Kappa Delta Pi initiation at Bellarmine University — November 17, 2019

Kappa Delta Pi initiation at Bellarmine University — November 17, 2019


[Dr. Wheeler]
You are joining a long history of students who are committed to excellence and have demonstrated excellence in the field of education and I wanted to share with you a quote from Parker Palmer. This is actually from this book, ‘The Courage to Teach,’ and if you haven’t had a chance to read that book I highly recommend it. This is what he says about the book: ‘This book is for teachers who have had good days and bad, whose bad days bring the suffering that comes only from something
one loves, when you love your work that much, and many teachers do, the only way to get out of trouble is to go deeper in.’ And I just want to share with you that you’re coming to education from all different places– some of you are getting ready to be teachers, some of are teachers already, some of you aspire to be instructional leaders, to be principals, to be coaches. And then there’s also a group of you that is aspiring to teach in different ways– either in higher education where you’re wanting to cultivate minds and colleges or that you’re seeking to educate the world by bringing about change and effecting positive difference in the world. And so we are glad and thankful for all of these diverse individuals to be part of our chapter of Kappa Delta Pi. These are all programs
that are housed within the School of Education, and so with no further ado I’m
going to ask Dr. Kristin Cook to come bring welcome. Thank you! [Applause] [Dr. Cook]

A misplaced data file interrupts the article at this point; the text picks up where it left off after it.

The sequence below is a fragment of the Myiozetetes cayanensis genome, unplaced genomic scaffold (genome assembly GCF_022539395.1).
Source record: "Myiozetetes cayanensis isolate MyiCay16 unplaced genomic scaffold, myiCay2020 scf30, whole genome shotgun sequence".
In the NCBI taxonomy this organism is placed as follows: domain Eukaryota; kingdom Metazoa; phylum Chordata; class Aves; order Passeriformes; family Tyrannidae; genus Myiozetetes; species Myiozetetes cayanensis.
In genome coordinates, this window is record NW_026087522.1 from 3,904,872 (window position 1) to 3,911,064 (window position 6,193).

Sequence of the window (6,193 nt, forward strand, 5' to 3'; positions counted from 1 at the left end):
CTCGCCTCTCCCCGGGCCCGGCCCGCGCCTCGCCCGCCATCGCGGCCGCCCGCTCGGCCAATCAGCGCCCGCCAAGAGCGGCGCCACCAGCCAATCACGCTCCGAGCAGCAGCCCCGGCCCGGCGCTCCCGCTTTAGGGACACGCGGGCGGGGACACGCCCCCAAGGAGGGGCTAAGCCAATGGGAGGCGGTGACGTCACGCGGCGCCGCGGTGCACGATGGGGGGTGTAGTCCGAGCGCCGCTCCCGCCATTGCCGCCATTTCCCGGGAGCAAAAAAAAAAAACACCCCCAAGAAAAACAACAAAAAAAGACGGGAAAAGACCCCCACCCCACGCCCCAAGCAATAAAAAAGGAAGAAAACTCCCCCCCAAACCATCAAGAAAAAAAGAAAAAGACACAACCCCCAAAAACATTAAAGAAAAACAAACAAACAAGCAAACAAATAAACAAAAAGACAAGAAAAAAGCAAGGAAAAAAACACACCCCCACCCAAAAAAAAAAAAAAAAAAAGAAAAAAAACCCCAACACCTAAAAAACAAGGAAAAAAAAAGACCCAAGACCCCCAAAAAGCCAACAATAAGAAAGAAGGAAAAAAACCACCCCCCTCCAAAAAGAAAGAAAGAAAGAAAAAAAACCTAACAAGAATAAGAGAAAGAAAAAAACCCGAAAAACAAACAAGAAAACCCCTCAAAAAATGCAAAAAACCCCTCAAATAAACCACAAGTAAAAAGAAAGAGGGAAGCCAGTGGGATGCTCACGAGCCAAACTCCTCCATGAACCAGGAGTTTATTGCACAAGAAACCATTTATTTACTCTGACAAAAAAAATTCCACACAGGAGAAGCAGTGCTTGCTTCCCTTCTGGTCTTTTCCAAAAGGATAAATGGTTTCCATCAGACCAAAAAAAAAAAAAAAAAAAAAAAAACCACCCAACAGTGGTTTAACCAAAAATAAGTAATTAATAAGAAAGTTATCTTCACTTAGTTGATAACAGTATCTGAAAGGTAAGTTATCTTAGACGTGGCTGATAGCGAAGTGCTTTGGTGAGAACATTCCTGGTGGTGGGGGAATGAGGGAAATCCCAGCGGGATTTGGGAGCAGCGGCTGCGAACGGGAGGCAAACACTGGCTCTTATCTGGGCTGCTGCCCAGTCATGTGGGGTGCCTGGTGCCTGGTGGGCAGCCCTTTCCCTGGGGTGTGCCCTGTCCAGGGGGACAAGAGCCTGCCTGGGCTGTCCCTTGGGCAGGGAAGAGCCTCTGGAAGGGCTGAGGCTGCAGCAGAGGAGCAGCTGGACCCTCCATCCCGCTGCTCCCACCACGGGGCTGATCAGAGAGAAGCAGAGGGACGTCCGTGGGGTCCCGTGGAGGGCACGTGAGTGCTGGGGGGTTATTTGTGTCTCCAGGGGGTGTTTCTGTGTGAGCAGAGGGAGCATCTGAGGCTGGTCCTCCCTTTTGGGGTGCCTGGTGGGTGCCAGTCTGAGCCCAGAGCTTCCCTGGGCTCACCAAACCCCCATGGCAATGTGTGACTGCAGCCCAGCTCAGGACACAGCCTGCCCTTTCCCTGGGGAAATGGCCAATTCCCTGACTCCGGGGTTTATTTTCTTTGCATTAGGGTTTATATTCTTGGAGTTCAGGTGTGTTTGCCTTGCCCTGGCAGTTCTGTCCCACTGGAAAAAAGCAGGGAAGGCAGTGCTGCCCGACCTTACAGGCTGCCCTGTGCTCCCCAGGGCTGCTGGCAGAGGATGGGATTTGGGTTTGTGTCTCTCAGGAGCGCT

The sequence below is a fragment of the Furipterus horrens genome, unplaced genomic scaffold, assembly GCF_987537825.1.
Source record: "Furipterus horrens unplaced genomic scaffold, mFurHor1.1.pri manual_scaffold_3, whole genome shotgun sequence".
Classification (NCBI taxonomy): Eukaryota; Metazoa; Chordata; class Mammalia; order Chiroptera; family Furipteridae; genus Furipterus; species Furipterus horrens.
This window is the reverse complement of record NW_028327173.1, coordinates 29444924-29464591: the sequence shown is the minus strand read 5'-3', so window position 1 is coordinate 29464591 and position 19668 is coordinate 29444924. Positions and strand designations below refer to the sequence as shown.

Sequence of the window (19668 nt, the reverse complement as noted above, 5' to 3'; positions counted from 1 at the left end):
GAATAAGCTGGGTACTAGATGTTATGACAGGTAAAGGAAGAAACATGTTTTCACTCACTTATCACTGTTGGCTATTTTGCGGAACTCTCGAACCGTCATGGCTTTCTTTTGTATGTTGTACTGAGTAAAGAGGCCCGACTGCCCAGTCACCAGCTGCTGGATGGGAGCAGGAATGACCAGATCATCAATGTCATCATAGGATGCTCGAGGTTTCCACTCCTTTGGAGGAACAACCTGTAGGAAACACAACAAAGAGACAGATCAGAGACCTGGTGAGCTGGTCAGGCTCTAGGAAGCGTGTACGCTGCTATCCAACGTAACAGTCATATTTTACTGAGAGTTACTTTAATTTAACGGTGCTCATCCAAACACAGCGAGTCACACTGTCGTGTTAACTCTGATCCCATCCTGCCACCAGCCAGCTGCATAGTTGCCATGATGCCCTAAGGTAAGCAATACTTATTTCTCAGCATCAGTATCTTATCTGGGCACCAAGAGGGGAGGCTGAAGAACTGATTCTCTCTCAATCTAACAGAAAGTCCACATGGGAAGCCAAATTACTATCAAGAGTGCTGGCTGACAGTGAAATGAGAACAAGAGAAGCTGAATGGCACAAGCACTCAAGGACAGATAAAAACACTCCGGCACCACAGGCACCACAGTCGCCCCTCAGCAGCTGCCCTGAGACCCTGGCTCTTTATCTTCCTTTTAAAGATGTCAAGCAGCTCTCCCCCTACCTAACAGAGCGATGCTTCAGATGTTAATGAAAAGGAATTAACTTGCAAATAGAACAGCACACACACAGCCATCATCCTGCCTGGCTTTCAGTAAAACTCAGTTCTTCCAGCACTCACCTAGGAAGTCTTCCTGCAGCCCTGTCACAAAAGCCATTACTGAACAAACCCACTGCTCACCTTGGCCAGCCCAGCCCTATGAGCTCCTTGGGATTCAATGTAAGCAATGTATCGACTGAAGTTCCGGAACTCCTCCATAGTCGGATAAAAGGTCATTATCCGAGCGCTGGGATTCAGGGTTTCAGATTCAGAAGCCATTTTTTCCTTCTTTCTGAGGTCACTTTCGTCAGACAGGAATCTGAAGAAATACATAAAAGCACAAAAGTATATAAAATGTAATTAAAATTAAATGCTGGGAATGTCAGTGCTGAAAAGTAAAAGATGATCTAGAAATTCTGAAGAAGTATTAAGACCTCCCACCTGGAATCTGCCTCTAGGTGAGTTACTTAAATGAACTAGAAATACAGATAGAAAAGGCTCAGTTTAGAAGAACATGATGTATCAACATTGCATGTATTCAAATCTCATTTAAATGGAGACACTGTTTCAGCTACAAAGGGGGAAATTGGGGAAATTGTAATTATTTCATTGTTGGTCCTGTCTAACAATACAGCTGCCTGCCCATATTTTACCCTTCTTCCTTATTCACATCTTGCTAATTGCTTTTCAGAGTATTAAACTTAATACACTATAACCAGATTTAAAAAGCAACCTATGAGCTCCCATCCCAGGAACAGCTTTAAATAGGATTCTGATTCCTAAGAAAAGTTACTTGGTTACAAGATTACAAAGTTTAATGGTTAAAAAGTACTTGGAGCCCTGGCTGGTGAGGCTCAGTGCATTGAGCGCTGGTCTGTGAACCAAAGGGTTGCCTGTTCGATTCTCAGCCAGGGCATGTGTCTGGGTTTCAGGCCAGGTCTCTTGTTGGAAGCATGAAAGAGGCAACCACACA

Welcome, everyone! It’s so nice to see everybody out here on this Sunday and so nice to see this be a packed house with just support, support, support coming from all angles. My name is Kristin Cook. I serve as the associate dean here in the School of Education and I welcome you to this event, and I certainly welcome the entities tonight certainly welcome the inductees tonight and commend them for thinking beyond what they’re going to get in a traditional teacher prep program or master’s program or doctoral-level program but thinking about joining a network that definitely extends beyond these walls, definitely extends beyond our state and is even international. So if you’ve seen people in the room that you don’t recognize from your program, please introduce yourselves to them–they are part of your new network. I also wanted to introduce other people in the room and who’s all here today, so I’m going to ask some people to stand first starting with the faculty and staff who are here to support students today. If you could please stand